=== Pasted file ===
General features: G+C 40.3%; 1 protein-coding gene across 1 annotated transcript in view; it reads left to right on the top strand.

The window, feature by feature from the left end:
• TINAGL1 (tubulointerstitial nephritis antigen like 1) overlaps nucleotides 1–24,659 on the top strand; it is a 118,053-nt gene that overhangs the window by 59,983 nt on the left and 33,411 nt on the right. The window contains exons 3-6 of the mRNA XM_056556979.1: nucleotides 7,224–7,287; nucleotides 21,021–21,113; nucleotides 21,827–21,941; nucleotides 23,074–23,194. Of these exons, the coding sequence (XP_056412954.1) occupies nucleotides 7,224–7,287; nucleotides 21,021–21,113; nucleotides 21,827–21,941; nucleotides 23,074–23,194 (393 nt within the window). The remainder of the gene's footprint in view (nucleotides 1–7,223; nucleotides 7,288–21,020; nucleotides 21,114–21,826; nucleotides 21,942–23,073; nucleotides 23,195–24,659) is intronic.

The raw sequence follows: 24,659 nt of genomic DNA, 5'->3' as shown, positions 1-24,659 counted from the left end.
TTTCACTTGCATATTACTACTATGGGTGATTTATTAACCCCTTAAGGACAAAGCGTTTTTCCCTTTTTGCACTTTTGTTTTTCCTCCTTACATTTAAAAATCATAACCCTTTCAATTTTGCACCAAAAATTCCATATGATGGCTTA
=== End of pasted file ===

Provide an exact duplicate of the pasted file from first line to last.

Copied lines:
General features: G+C 40.3%; 1 protein-coding gene across 1 annotated transcript in view; it reads left to right on the top strand.

The window, feature by feature from the left end:
• TINAGL1 (tubulointerstitial nephritis antigen like 1) overlaps nucleotides 1–24,659 on the top strand; it is a 118,053-nt gene that overhangs the window by 59,983 nt on the left and 33,411 nt on the right. The window contains exons 3-6 of the mRNA XM_056556979.1: nucleotides 7,224–7,287; nucleotides 21,021–21,113; nucleotides 21,827–21,941; nucleotides 23,074–23,194. Of these exons, the coding sequence (XP_056412954.1) occupies nucleotides 7,224–7,287; nucleotides 21,021–21,113; nucleotides 21,827–21,941; nucleotides 23,074–23,194 (393 nt within the window). The remainder of the gene's footprint in view (nucleotides 1–7,223; nucleotides 7,288–21,020; nucleotides 21,114–21,826; nucleotides 21,942–23,073; nucleotides 23,195–24,659) is intronic.

The raw sequence follows: 24,659 nt of genomic DNA, 5'->3' as shown, positions 1-24,659 counted from the left end.
TTTCACTTGCATATTACTACTATGGGTGATTTATTAACCCCTTAAGGACAAAGCGTTTTTCCCTTTTTGCACTTTTGTTTTTCCTCCTTACATTTAAAAATCATAACCCTTTCAATTTTGCACCAAAAATTCCATATGATGGCTTA